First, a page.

The University of Southern California (USC) appears to look the other way when male physicians harass or assault women. In reality, sexual violence spares no occupation, including medicine, but the way an organization responds to crime against women indicates a certain level of integrity. The World Health Organization estimates sexual violence affects one-third of all women worldwide. In a nation where women make up 50% or more of each incoming medical school class, only sixteen percent of medical school deans are female, making gender imbalance in leadership positions nearly impossible to overcome.
For the second time in less than a year, USC President C.L. Max Nikias is grappling with sexual misconduct allegations against a physician faculty member. Complaints go back to the early 1990s from staff and patients about inappropriate comments and aggressive pelvic exams done by Dr. George Tyndall, the only full-time gynecologist for the past three decades at the campus clinic. USC ignored complaints until a nurse contacted the campus rape crisis center.
Dr. Tyndall was initially suspended pending inquiry and forced to resign shortly thereafter. More than 100 complaints have been received and five are suing USC.Continue reading…
Researchers at USC recently published a study designed to find out how much people are willing to pay for better drug coverage from their health insurance plan. The question they posed to the general public was straightforward: How much extra money would you pay per month for a health insurance plan that would pay for “specialty drugs” if you need them?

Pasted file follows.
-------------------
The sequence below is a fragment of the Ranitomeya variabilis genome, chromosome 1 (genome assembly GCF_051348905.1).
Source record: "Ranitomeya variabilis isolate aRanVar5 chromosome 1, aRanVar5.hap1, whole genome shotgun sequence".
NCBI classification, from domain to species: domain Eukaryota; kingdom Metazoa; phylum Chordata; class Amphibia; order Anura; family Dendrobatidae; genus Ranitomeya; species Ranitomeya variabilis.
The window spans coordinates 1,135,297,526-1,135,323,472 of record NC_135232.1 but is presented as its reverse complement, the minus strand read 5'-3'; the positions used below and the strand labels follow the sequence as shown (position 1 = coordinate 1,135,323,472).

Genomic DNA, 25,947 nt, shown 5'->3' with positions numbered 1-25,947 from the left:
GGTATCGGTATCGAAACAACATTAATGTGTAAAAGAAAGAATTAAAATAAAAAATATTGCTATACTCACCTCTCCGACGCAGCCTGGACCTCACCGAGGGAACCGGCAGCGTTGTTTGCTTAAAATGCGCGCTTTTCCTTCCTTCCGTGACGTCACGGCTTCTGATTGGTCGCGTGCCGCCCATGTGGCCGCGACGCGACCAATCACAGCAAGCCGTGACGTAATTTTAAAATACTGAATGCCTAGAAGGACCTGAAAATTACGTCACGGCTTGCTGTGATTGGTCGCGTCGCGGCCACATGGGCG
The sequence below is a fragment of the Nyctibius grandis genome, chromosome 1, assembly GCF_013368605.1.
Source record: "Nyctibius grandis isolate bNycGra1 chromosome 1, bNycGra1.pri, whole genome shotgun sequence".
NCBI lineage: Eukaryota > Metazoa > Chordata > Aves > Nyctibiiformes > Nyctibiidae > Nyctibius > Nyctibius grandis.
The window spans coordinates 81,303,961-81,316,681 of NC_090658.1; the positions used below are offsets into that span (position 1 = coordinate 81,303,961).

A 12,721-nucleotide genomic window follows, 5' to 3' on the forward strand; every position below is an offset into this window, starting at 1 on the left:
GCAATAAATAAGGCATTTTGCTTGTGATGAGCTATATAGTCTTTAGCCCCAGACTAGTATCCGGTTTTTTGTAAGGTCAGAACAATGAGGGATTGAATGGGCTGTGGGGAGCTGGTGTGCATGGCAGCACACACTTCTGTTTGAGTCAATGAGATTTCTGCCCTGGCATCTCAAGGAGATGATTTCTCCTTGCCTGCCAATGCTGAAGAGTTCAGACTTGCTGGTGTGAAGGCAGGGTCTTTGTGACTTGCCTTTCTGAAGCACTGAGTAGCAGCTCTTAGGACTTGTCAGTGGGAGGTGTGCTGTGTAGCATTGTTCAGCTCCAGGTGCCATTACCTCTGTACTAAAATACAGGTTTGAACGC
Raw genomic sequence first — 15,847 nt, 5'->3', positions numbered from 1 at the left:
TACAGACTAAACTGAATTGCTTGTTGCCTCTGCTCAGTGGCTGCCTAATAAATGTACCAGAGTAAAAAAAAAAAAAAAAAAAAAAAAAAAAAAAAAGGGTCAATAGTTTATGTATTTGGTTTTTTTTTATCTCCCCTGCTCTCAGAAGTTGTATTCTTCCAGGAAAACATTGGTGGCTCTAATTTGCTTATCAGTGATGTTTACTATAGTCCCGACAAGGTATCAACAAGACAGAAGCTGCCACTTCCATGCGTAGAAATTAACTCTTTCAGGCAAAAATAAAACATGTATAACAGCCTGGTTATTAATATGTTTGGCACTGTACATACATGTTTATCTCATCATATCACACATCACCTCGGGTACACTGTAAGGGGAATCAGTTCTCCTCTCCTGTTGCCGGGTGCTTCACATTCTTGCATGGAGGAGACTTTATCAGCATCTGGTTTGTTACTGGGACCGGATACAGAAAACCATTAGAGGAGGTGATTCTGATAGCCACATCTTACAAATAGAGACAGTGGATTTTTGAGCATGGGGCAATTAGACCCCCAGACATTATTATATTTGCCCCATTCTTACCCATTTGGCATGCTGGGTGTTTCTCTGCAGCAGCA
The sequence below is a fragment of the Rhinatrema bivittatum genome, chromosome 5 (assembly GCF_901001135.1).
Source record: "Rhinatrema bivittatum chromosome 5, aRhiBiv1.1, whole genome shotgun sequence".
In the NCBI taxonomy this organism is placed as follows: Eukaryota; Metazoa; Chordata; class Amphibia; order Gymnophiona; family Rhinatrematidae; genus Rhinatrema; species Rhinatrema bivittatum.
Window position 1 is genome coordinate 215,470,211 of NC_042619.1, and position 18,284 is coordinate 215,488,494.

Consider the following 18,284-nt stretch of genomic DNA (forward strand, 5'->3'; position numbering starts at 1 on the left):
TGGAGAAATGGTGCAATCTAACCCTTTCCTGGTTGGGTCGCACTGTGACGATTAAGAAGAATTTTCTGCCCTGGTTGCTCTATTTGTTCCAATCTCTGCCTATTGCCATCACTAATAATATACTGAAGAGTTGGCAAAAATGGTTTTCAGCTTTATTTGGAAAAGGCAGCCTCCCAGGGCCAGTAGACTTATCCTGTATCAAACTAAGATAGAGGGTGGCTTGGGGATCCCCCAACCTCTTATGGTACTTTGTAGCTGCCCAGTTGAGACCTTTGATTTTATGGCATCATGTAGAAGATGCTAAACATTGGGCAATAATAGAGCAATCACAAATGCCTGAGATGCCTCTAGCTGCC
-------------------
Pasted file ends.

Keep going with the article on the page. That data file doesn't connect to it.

Specialty drugs are expensive new treatments for diseases like leukemia, multiple sclerosis and rheumatoid arthritis. These drugs often cost tens of thousands of dollars, and in some cases even run into six figures per patient. But these high costs can be accompanied by significant benefit. Gleevec for example can dramatically increase life expectancy for people with otherwise fatal leukemia.
Keep in mind that not only are specialty drugs expensive but they are being used with increasing frequency. According to the USC team, 3 out of 100 people in the United States will use at least one specialty drug in the following year.
How much would you pay to make sure you aren’t responsible to pay for these drugs out of pocket? Would you be willing to give your insurance company an extra $5 per month? $10? Maybe even $20?
The USC team found that, on average, people were willing to spend around $13 extra per month to make sure their health insurance plans cover such specialty drugs. (The study was published in the April issue of Health Affairs, and was led by John Romney.) To put that into perspective, the actuarial cost of such coverage—how much insurance companies would expect to spend per person if everyone obtained such coverage—is around $5 per month.